My husband and my allowance is for things like fast food lunches when we forgot to pack something, Starbucks, Birthday and Christmas gifts for each other so that we don't see it in the household checking account, my husbands video games, books for me, stuff like that. I use some of mine on non necessary things I want to get for the kids, but my husband doesn't care for it when I do that. He'd rather I spent my money on me.

post #8 of 22

My kids have finally started getting pocket change- not an allowance- but like when DD scrubs the bathroom and has a good attitude I will give her some pocket change- might be $.25 or it might be $5.  Just really depends.  They started earning and saving in november and bought their own gifts for their siblings.  It worked out so well that we are going to continue.  I really try to make sure that DH gets pocket money- I don't really keep track of it too well- it used to be about $100/m- but the poor guy has cut that down and I am not really sure what he spends now or what he even had!  I am probably around $50/mo.

post #9 of 22

DP &  I each get $100/month.  That is for stuff that we want that doesn't have a space in our budget (for DP it is mostly eating lunch out and going to concerts/out with friends for me that is generallly eating out without the family and crafting supplies).

 

DD is 12 and gets $25/month.  It went to $25/month when she went to junior high.  That money is for the small things she wants (including candy), school tickets (like dances) or going out with friends (movies) or presents for friends.  She also buys the occasional piece of clothing that I don't feel she needs (like when she wanted another Aeropostale "fleece" when she already had 3 hoodies).  The plan is for this to go to $50/month when she enters high school PLUS increase as she starts buying more of her things (I would like her to eventually take responsibility for all of her purchases--- we will provide the money but she needs to do the budgeting and purchasing).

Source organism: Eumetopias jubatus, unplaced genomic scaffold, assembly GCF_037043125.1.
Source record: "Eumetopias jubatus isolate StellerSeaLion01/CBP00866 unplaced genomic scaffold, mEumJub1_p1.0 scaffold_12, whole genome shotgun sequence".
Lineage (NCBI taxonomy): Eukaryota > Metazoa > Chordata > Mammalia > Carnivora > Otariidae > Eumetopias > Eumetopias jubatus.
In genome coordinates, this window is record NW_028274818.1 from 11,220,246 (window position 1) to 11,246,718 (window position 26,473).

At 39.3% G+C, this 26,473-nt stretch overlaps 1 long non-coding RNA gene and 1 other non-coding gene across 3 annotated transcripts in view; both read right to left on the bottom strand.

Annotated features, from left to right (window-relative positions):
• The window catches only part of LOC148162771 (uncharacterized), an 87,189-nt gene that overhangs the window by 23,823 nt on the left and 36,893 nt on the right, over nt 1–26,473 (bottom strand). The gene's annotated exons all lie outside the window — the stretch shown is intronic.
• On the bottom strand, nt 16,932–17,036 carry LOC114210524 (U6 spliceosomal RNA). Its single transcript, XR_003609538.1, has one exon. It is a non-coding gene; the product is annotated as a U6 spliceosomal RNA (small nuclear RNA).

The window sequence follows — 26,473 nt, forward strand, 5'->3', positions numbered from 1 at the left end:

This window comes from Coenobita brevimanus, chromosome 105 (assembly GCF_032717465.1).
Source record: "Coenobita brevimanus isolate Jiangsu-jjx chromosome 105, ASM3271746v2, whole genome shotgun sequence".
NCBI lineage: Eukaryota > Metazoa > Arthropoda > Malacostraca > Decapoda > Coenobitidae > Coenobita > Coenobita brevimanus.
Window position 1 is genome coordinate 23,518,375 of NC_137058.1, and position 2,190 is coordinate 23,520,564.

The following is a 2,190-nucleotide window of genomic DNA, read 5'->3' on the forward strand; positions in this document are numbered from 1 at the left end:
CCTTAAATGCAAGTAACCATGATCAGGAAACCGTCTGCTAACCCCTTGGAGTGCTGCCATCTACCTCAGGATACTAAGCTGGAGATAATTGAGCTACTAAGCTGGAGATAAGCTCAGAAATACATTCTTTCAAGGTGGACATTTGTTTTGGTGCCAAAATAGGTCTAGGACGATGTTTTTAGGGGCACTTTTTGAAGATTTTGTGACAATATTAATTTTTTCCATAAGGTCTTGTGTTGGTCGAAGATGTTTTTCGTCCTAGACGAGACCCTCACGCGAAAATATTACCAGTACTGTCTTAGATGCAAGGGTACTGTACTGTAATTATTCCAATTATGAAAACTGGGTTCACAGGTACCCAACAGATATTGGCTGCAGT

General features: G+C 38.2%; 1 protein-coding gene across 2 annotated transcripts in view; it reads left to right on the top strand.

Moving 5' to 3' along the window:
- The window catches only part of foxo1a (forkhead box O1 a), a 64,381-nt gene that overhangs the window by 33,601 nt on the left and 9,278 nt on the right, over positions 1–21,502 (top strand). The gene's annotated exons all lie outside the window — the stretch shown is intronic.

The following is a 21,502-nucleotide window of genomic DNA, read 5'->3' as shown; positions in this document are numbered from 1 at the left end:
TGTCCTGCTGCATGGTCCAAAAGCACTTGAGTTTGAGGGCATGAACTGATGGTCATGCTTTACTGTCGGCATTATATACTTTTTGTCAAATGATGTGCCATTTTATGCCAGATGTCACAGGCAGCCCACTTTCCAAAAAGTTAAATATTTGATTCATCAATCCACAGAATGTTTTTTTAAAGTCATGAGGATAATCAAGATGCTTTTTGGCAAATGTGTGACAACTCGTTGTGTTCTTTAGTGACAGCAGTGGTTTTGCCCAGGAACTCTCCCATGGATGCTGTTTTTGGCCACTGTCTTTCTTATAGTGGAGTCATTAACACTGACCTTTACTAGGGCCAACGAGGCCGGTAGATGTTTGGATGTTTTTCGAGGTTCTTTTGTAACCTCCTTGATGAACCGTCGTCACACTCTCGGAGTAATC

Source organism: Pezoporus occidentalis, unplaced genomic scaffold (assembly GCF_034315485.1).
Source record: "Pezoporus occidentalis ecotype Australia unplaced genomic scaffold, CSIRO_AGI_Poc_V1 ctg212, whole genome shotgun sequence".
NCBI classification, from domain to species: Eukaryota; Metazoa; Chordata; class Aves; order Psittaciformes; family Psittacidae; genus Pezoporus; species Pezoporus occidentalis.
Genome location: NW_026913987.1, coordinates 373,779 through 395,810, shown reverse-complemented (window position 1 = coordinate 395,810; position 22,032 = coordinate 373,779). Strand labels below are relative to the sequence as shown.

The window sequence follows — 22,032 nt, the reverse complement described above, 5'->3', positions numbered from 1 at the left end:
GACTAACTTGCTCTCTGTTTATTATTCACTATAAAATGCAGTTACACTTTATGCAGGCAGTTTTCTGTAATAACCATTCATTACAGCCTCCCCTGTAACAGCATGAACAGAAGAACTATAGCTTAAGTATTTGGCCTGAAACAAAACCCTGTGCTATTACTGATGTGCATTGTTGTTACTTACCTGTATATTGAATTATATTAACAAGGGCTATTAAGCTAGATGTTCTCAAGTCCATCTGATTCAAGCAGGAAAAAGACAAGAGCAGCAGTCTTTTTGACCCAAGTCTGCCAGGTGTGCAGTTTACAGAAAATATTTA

DS is 10 and gets $10/month.  He doesn't really go out with friends (and not an adult) and we buy the gifts he gives to friends for presents.  He uses his for toys and candy.

 

They both have debit cards with associated savings and checking accounts (set up when they turned 10).  I am considering getting a credit card for DD in the near future.  We very much feel that allowance is for teaching financial budgeting, NOT as a reward for behavior or chores.

post #10 of 22